Mind and body in balance

Gianfranco Chicco
Jul 2, 2020 · 4 min read

The Craftsman: Issue n.023 — July 2020

This is the archive of The Craftsman Newsletter. Sign up here to receive the latest issue, delivered to your inbox each month.

How come it’s July?!

If you’re a new subscriber, welcome! My name is Gianfranco Chicco and here I write about craftsmanship (duh!). This edition is shorter than usual, as being in lockdown has prevented me from meeting any craftsmen in person, although I did manage to follow up with a few via virtual interviews.

I also spent most of the last few months researching and writing for my book on Japanese craftsmanship, which I hope I can share more about soon. As part of my research, I read Simon Roberts’ book on embodied knowledge, which I review below.

If you would like to support the newsletter, you can now do so by buying me a virtual coffee.

As always, please reply to this email or tweet me with your thoughts and feedback.


A Call To Rebalance Tacit & Explicit Knowledge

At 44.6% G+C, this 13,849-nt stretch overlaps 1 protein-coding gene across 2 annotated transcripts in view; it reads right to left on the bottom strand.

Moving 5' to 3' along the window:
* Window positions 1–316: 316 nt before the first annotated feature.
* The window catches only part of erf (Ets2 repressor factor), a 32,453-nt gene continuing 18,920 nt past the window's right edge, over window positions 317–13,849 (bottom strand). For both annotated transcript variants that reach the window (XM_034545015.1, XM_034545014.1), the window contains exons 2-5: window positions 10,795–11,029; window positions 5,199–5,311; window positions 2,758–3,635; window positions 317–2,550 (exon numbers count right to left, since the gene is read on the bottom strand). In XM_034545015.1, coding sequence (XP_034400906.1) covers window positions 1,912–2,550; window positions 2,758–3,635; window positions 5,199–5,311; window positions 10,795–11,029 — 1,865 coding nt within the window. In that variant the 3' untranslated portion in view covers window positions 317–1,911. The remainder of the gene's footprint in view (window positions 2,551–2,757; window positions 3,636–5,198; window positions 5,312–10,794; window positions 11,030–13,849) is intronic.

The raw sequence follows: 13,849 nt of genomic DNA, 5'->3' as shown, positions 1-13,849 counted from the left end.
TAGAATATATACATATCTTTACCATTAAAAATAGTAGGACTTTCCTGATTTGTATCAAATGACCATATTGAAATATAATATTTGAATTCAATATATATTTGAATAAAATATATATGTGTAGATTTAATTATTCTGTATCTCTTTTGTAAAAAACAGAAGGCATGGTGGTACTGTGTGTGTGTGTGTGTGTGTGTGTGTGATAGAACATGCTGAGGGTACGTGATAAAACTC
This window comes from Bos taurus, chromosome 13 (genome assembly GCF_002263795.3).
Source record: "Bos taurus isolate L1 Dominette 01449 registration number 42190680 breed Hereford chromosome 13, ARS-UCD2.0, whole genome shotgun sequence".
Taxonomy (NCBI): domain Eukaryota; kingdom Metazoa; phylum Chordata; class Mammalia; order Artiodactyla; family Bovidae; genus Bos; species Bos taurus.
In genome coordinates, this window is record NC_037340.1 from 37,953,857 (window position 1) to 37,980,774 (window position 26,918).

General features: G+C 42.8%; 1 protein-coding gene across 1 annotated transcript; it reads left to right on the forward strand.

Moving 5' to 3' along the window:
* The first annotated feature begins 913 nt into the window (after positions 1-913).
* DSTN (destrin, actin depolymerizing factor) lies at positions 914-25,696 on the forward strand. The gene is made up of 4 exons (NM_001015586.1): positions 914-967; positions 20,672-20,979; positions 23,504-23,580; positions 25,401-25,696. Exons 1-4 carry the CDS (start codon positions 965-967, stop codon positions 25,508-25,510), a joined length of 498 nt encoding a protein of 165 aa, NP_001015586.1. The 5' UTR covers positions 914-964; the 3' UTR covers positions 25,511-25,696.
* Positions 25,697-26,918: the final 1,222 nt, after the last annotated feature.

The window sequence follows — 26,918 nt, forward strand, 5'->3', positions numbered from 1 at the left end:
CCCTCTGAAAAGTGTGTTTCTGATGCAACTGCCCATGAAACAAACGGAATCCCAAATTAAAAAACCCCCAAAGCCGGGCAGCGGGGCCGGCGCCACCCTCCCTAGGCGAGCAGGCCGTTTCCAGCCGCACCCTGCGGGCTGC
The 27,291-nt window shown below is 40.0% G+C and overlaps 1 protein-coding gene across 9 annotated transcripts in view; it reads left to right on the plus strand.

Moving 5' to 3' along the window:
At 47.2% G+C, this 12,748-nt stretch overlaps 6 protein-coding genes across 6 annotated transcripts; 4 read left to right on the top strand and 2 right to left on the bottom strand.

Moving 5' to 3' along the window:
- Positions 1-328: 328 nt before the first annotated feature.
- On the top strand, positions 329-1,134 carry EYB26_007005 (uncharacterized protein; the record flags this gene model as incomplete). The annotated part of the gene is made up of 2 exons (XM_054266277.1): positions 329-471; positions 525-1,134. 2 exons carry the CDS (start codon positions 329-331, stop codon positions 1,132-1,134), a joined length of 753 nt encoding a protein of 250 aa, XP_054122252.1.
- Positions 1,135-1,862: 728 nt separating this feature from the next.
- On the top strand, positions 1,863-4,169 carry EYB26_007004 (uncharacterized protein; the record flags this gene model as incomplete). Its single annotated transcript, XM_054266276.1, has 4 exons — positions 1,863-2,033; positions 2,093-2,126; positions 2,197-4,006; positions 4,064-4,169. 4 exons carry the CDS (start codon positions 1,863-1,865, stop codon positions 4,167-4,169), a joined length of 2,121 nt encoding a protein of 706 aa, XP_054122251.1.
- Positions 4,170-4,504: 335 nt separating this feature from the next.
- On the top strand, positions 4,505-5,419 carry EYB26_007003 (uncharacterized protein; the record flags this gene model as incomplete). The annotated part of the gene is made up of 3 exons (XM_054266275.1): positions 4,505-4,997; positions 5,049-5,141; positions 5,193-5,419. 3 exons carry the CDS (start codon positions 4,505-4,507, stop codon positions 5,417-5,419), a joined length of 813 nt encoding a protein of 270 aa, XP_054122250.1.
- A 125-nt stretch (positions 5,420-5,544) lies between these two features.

“Our understanding of the world arises from our bodies’ interactions with and perceptions of the world — and it is through these interactions that our bodies acquire knowledge.” — Simon Roberts

Video courtesy of Klaus Motoki Tonn.

Transformation through Brokenness & Restoration

Prepare yourself a cup of tea and watch several weeks of kintsugi effort condensed into seven minutes. The video shows Showzi Tsukamoto repairing a broken bowl using lacquer (urushi) and gold dust. Kintsugi (also called kinsukuroi) is often described as mending broken pottery with gold, but as you can see in the video this is not accurate. Metallic powder — including gold, silver, and bronze — can be used as a final step to enhance the aesthetic value of the object, although it’s not strictly required. Kintsugi is about fixing the broken object as much as intesifying its character. The cracks become a part of its history.

The video was filmed and directed by Nick Böse, Timm Markgraf, and Klaus Motoki Tonn.


Check Out

  • The Battersea Table — Either if you love the iconic London power station or if you’re a fan of the Pink Floyd album Animals as much as I am, you’ll go crazy about this furniture masterpiece.


  • Oryoki set by POJ Studio — Pieces of Japan has launched its shop with an Oryoki set of 6 nested wooden bowls that have been traditionally used by buddhist monks.
  • Elvis & Kresse — They make sustainable bags, belts, and more out of London’s decommissioned fire-hoses.

You can now support The Craftsman Newsletter by buying me a virtual coffee on Ko-fi.

The Craftman Newsletter

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